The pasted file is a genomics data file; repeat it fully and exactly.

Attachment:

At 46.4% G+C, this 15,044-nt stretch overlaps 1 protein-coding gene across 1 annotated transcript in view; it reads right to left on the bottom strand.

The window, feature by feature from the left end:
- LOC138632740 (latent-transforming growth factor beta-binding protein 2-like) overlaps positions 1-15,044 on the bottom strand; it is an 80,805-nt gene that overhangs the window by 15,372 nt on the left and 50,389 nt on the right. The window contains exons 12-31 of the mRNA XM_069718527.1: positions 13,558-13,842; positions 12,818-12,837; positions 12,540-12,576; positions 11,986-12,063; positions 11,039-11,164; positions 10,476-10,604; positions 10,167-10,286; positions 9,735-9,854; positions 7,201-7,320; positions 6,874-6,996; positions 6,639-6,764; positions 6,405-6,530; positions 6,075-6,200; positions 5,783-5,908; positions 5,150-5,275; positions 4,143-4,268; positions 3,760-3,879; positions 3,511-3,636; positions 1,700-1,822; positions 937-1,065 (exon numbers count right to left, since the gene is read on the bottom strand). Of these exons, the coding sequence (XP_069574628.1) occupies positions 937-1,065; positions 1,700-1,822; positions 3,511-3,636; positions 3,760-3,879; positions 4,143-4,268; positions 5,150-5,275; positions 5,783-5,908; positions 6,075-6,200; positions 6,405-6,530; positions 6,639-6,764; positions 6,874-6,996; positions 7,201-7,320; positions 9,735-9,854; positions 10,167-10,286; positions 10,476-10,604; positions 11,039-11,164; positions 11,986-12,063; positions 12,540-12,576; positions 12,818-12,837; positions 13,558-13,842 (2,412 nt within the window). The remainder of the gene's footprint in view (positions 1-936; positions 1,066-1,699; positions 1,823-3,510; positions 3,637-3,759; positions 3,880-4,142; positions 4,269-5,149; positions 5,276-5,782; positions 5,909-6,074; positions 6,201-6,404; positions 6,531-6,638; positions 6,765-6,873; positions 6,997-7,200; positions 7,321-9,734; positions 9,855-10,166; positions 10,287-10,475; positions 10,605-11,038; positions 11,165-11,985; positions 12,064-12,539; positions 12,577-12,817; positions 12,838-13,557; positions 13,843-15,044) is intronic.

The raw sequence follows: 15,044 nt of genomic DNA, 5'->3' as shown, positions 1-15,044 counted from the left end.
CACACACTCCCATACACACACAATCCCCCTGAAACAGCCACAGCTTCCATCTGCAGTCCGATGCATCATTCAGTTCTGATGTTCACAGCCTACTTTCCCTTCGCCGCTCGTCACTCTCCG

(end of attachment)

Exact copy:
At 46.4% G+C, this 15,044-nt stretch overlaps 1 protein-coding gene across 1 annotated transcript in view; it reads right to left on the bottom strand.

The window, feature by feature from the left end:
- LOC138632740 (latent-transforming growth factor beta-binding protein 2-like) overlaps positions 1-15,044 on the bottom strand; it is an 80,805-nt gene that overhangs the window by 15,372 nt on the left and 50,389 nt on the right. The window contains exons 12-31 of the mRNA XM_069718527.1: positions 13,558-13,842; positions 12,818-12,837; positions 12,540-12,576; positions 11,986-12,063; positions 11,039-11,164; positions 10,476-10,604; positions 10,167-10,286; positions 9,735-9,854; positions 7,201-7,320; positions 6,874-6,996; positions 6,639-6,764; positions 6,405-6,530; positions 6,075-6,200; positions 5,783-5,908; positions 5,150-5,275; positions 4,143-4,268; positions 3,760-3,879; positions 3,511-3,636; positions 1,700-1,822; positions 937-1,065 (exon numbers count right to left, since the gene is read on the bottom strand). Of these exons, the coding sequence (XP_069574628.1) occupies positions 937-1,065; positions 1,700-1,822; positions 3,511-3,636; positions 3,760-3,879; positions 4,143-4,268; positions 5,150-5,275; positions 5,783-5,908; positions 6,075-6,200; positions 6,405-6,530; positions 6,639-6,764; positions 6,874-6,996; positions 7,201-7,320; positions 9,735-9,854; positions 10,167-10,286; positions 10,476-10,604; positions 11,039-11,164; positions 11,986-12,063; positions 12,540-12,576; positions 12,818-12,837; positions 13,558-13,842 (2,412 nt within the window). The remainder of the gene's footprint in view (positions 1-936; positions 1,066-1,699; positions 1,823-3,510; positions 3,637-3,759; positions 3,880-4,142; positions 4,269-5,149; positions 5,276-5,782; positions 5,909-6,074; positions 6,201-6,404; positions 6,531-6,638; positions 6,765-6,873; positions 6,997-7,200; positions 7,321-9,734; positions 9,855-10,166; positions 10,287-10,475; positions 10,605-11,038; positions 11,165-11,985; positions 12,064-12,539; positions 12,577-12,817; positions 12,838-13,557; positions 13,843-15,044) is intronic.

The raw sequence follows: 15,044 nt of genomic DNA, 5'->3' as shown, positions 1-15,044 counted from the left end.
CACACACTCCCATACACACACAATCCCCCTGAAACAGCCACAGCTTCCATCTGCAGTCCGATGCATCATTCAGTTCTGATGTTCACAGCCTACTTTCCCTTCGCCGCTCGTCACTCTCCG